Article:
Hello dear readers! Today I have the privilege of sharing a new website, and new opportunity for young writers, with all of you!
Radiate Literary Journal is a site where young writers can submit writing pieces. Those pieces will then be edited by the Radiate team, and posted on the site.
I happen to be one of the Fiction Editors for Radiate, and I’m excited to read the pieces that are submitted!
More Information on Radiate:
Learning: We provide feedback on each submission so writers can learn from their peer editors. Our goal is to let young writers share what they are learning with each other and feature unique submissions.
Growth: “If I waited for perfection I would never write a word.” -Margaret Atwood. Helping young writers reach their potential by sharing their work.
Community: We want to connect student writers. Young writers are the future of literature. Radiate wants to be a thriving community of young writers sharpening each other’s skills.
Who can submit to Radiate Literary Journal? Any student ages 13-22 is encouraged to submit their poetry, prose, essays, or nonfiction to Radiate Literary. We accept works up to 10,000 words and prefer never-published material.We don’t pay for work as a volunteer organization, but we do provide exposure to the writing market for you and and your work and valuable peer feedback from Radiate editors
What do you look for in a piece? Our editors are qualified volunteers that have been instructed in how to best help writers succeed in polishing their work. They carefully select the pieces that have shown the most excellence or growth to showcase in each issue of Radiate Literary Journal. Here’s what they look for in a piece:
A complete story arc
Excellent use of language
Good rhythm and rhyme (if applicable)
Comfortable story flow
Can I give feedback on a piece? Absolutely! We love it when young writers share their skills and opinions with each other. If you have feedback on a specific piece, leave a comment or email the editor-in-chief Grace C. firstname.lastname@example.org. If you want to join our team of editors, please apply. We are always looking for new team members dedicated to helping other writers become great.
How can I get plugged in to the Radiate community? Thanks for asking. A few ways you can get involved are by leaving comments, joining the team, subscribing to the journal, or submitting your work. We also encourage readers to share with their friends so that the Radiate community can continue to grow. As we do, we’ll host contests and community events that you can get involved in.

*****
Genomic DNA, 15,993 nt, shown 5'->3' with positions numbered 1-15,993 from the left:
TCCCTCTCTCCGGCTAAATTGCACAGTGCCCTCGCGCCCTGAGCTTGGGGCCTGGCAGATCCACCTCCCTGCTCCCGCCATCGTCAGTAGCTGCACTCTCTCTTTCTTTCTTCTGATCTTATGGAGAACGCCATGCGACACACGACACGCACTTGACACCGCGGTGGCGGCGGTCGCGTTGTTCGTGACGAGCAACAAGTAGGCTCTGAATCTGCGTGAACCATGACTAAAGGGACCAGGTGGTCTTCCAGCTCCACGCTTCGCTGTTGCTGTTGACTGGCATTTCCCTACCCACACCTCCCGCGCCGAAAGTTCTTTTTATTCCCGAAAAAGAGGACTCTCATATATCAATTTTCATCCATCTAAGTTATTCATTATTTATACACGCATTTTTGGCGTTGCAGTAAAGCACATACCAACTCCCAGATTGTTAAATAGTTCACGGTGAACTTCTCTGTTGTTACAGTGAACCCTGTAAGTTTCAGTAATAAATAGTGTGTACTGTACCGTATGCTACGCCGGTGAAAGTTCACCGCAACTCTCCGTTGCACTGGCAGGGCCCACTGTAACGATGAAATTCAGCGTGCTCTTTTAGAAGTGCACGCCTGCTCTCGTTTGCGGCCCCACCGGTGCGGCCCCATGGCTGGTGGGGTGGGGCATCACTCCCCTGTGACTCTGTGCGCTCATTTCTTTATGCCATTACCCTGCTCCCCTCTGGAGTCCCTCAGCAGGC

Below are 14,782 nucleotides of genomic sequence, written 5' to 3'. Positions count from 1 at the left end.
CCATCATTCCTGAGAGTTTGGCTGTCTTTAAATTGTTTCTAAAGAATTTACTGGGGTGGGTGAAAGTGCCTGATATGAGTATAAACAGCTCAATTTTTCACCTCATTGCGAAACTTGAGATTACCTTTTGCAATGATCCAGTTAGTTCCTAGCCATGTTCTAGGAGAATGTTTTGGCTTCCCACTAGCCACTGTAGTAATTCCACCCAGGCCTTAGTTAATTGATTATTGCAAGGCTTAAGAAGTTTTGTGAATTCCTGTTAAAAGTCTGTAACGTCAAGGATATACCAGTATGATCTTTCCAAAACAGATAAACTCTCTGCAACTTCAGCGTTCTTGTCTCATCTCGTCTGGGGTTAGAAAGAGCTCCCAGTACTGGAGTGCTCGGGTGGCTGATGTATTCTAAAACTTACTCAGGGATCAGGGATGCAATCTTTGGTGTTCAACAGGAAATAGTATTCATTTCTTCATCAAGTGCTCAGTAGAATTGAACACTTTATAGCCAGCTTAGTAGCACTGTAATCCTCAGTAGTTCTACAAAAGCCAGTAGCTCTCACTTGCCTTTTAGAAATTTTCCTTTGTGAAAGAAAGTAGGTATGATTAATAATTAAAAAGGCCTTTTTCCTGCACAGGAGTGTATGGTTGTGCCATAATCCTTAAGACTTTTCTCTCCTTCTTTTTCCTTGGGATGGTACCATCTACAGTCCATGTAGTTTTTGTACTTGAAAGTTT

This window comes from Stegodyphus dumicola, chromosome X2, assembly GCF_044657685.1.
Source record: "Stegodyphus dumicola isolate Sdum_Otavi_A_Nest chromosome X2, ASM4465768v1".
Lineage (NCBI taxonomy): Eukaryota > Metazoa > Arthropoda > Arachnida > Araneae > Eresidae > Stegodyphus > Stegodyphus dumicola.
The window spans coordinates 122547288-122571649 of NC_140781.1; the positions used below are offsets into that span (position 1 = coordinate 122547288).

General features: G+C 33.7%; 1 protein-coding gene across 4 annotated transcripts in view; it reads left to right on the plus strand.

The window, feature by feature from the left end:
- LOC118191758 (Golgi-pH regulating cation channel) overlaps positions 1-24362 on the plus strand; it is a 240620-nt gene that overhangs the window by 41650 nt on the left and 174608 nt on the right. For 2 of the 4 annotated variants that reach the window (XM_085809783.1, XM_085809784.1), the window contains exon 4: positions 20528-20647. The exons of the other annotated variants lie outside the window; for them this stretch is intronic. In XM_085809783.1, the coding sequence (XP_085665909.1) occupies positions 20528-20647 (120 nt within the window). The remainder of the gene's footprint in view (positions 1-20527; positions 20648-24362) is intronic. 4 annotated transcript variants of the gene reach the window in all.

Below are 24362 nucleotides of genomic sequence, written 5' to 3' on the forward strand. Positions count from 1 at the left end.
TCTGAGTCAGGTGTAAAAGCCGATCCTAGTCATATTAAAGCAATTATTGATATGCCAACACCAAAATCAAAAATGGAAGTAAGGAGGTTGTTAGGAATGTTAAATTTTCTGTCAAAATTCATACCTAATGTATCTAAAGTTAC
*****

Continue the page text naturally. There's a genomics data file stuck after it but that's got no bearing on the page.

Here’s the link if you want to check it out: click here.
Hello, dear readers! Welcome to the 50th post on Tales of the Lonely Sun! Today we’re doing a little collaboration with me (Jorja, here) and Mya.
Mya and I both love the Lockwood and Co. series by Jonathan Stroud. We’ve both talked about it on this blog before, because it’s amazing. Go check it out if you haven’t!
Recently Mya was on Jonathan Stroud’s website and found his writing schedule. You can check that out here. We both thought it was awesome and decided to try it out.
So you can keep us straight, Mya will be in bold and I’ll be in normal text.
One day. 5 pages. A whole lot of tea.
Jorja’s Writing Day:
My usual daily word count goal is an easily attainable 500 words. I picked this number because its something I can hit even when I’m not feeling motivated, which allows me to make continuous progress. 500 words often ends up being about a page to a page and a half of writing per day (unless I feel like writing more).
All that being said, five pages is a lot for me. Especially because I use a fairly small font (Fanwood Text in Google Docs) and single space my work. So I had my work cut out for me.
One thing I knew I needed to do was to plan out what I was going to write the night before. I do this every night because if I don’t… I don’t write. I’m becoming more and more of a “planner” as time goes on. So that’s what I did. The night before I planned out much more than I usually do, trying to make sure I could get five pages out of my outline for the day. I finished that up at around midnight.
The next morning I had some work to do, separate from writing, for my church. I got a bit of a later start than Mya, but I decided I would just write a little longer if I needed to. I got started writing sometime between 10:30 and 10:45.
For the most part, the writing day went great! I was in the zone most of the day (that doesn’t always happen, it was a nice surprise) so I didn’t stop to check the time. I remember I ate a sandwich for lunch, but the break wasn’t more than 10 minutes. I knew I needed to get back to writing as soon as possible, to keep my streak going.
I had minimal interruptions, a steady stream of music playing in my headphones, several glasses of iced tea (its 100-degree weather over here, hot tea is not an option), and five total pages by around 3:00. My total word count came out to 2,750 words, over 5x my daily goal.
I made a lot of progress in my story, including introducing a character I love, working out the details of my magic system, and deepening the motivation for several of my main characters.
I considered this a total success! While I won’t be writing this way every day, it helped me gauge a lot about my personal process. I now know my capabilities and more details about how I can make my writing day as productive as it can be.
“Getting that first draft out is a horribly hard grind, but that (perversely) is where the joy of it lies. There is nothing better for me, nothing more uniquely satisfying in the whole process of making a book, than the sensation at the end of each day—good or bad, productive or unproductive—when I look over and see a little fragile stack of written pages that weren’t there that morning.” -Jonathan Stroud
Mya’s Writing Day:
I don’t have a consistent writing routine or daily goal (yet), but I usually write late at night. Jonathan Stroud’s routine starts at 9:30 am and ends at around 5. Which is a significantly longer “work day” than I usually have.